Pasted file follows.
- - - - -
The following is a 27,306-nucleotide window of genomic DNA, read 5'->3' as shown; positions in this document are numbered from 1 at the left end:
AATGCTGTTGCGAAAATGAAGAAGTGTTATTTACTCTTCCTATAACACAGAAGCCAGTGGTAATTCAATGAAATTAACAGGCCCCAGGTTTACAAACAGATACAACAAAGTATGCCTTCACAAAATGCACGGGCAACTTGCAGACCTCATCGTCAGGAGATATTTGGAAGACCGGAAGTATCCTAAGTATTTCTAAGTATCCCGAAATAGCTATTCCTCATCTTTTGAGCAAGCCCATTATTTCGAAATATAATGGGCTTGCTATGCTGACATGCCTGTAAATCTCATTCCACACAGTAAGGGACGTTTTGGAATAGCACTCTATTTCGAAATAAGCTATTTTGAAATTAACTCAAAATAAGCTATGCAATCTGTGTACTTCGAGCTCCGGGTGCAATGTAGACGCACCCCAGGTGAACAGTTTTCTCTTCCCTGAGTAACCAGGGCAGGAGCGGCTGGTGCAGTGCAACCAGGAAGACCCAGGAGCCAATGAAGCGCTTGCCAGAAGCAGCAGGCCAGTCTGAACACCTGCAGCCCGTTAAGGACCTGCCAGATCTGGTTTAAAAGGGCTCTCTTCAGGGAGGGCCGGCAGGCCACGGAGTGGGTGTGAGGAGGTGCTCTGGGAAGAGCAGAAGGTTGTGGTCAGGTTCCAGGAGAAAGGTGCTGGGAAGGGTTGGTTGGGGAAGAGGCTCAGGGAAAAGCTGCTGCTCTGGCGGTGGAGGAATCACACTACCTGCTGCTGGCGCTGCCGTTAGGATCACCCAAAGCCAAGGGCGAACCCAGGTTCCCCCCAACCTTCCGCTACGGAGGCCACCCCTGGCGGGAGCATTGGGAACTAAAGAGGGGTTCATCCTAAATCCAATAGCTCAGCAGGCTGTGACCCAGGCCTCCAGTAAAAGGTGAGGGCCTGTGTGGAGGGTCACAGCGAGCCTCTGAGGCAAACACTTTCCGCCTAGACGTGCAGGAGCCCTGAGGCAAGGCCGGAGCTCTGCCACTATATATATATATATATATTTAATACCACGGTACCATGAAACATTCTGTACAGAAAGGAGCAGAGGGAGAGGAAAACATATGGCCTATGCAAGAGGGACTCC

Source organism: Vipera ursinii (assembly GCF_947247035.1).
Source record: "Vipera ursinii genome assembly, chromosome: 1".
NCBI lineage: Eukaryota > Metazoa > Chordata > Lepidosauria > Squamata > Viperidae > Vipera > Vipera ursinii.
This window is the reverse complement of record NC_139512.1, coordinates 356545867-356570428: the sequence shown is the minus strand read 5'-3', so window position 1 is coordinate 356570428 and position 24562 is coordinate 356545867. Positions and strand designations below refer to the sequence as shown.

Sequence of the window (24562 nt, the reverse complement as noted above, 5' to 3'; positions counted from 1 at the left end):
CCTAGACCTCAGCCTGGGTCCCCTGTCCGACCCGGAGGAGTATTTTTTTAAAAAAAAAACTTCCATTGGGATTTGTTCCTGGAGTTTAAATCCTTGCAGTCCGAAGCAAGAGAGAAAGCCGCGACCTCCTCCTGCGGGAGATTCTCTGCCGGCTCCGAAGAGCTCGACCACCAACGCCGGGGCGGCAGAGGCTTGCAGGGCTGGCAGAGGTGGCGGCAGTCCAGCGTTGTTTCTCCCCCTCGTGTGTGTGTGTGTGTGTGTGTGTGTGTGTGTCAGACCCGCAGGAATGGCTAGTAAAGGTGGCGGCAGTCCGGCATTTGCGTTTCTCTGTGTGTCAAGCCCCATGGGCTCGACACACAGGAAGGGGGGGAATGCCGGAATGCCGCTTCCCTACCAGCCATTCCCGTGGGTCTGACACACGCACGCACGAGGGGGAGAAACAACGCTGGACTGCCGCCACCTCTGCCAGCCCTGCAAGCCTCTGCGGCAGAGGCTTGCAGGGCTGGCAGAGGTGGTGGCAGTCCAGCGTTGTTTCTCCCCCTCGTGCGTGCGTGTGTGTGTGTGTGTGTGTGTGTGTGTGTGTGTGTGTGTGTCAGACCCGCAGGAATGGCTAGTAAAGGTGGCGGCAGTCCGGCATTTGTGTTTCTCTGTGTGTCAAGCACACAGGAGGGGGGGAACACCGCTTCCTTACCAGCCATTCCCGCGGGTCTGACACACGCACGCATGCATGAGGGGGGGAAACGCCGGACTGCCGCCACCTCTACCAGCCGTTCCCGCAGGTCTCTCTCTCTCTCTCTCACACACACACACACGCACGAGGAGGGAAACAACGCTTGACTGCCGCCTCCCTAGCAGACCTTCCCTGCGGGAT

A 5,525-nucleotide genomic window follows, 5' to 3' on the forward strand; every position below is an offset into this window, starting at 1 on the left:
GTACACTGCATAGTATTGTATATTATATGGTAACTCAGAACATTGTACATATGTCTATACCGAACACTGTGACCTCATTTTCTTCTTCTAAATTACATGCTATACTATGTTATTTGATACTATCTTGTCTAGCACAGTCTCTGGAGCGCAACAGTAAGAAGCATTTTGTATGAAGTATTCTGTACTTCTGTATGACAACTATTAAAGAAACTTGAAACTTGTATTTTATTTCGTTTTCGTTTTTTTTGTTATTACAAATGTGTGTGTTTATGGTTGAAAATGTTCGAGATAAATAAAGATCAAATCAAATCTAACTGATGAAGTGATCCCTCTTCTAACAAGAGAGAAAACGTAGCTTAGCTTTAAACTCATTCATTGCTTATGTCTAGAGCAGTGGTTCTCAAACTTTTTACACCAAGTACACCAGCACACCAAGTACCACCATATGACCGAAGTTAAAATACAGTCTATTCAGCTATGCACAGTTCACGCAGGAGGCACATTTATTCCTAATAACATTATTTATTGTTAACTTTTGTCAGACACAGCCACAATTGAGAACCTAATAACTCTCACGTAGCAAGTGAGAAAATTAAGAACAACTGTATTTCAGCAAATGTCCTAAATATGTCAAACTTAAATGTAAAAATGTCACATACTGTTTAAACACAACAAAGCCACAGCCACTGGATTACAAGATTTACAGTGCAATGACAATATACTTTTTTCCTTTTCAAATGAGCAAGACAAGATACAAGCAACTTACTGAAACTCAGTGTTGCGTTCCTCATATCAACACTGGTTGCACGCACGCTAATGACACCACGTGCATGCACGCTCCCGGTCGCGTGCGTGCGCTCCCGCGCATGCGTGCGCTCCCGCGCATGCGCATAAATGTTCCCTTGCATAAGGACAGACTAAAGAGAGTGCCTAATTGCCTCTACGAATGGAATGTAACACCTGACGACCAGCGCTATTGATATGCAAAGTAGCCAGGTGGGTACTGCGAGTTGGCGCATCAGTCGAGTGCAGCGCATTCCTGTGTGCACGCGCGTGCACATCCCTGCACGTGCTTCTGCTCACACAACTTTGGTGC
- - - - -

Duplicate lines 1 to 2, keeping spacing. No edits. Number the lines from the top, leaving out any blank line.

The following is a 27,306-nucleotide window of genomic DNA, read 5'->3' as shown; positions in this document are numbered from 1 at the left end:
AATGCTGTTGCGAAAATGAAGAAGTGTTATTTACTCTTCCTATAACACAGAAGCCAGTGGTAATTCAATGAAATTAACAGGCCCCAGGTTTACAAACAGATACAACAAAGTATGCCTTCACAAAATGCACGGGCAACTTGCAGACCTCATCGTCAGGAGATATTTGGAAGACCGGAAGTATCCTAAGTATTTCTAAGTATCCCGAAATAGCTATTCCTCATCTTTTGAGCAAGCCCATTATTTCGAAATATAATGGGCTTGCTATGCTGACATGCCTGTAAATCTCATTCCACACAGTAAGGGACGTTTTGGAATAGCACTCTATTTCGAAATAAGCTATTTTGAAATTAACTCAAAATAAGCTATGCAATCTGTGTACTTCGAGCTCCGGGTGCAATGTAGACGCACCCCAGGTGAACAGTTTTCTCTTCCCTGAGTAACCAGGGCAGGAGCGGCTGGTGCAGTGCAACCAGGAAGACCCAGGAGCCAATGAAGCGCTTGCCAGAAGCAGCAGGCCAGTCTGAACACCTGCAGCCCGTTAAGGACCTGCCAGATCTGGTTTAAAAGGGCTCTCTTCAGGGAGGGCCGGCAGGCCACGGAGTGGGTGTGAGGAGGTGCTCTGGGAAGAGCAGAAGGTTGTGGTCAGGTTCCAGGAGAAAGGTGCTGGGAAGGGTTGGTTGGGGAAGAGGCTCAGGGAAAAGCTGCTGCTCTGGCGGTGGAGGAATCACACTACCTGCTGCTGGCGCTGCCGTTAGGATCACCCAAAGCCAAGGGCGAACCCAGGTTCCCCCCAACCTTCCGCTACGGAGGCCACCCCTGGCGGGAGCATTGGGAACTAAAGAGGGGTTCATCCTAAATCCAATAGCTCAGCAGGCTGTGACCCAGGCCTCCAGTAAAAGGTGAGGGCCTGTGTGGAGGGTCACAGCGAGCCTCTGAGGCAAACACTTTCCGCCTAGACGTGCAGGAGCCCTGAGGCAAGGCCGGAGCTCTGCCACTATATATATATATATATATTTAATACCACGGTACCATGAAACATTCTGTACAGAAAGGAGCAGAGGGAGAGGAAAACATATGGCCTATGCAAGAGGGACTCC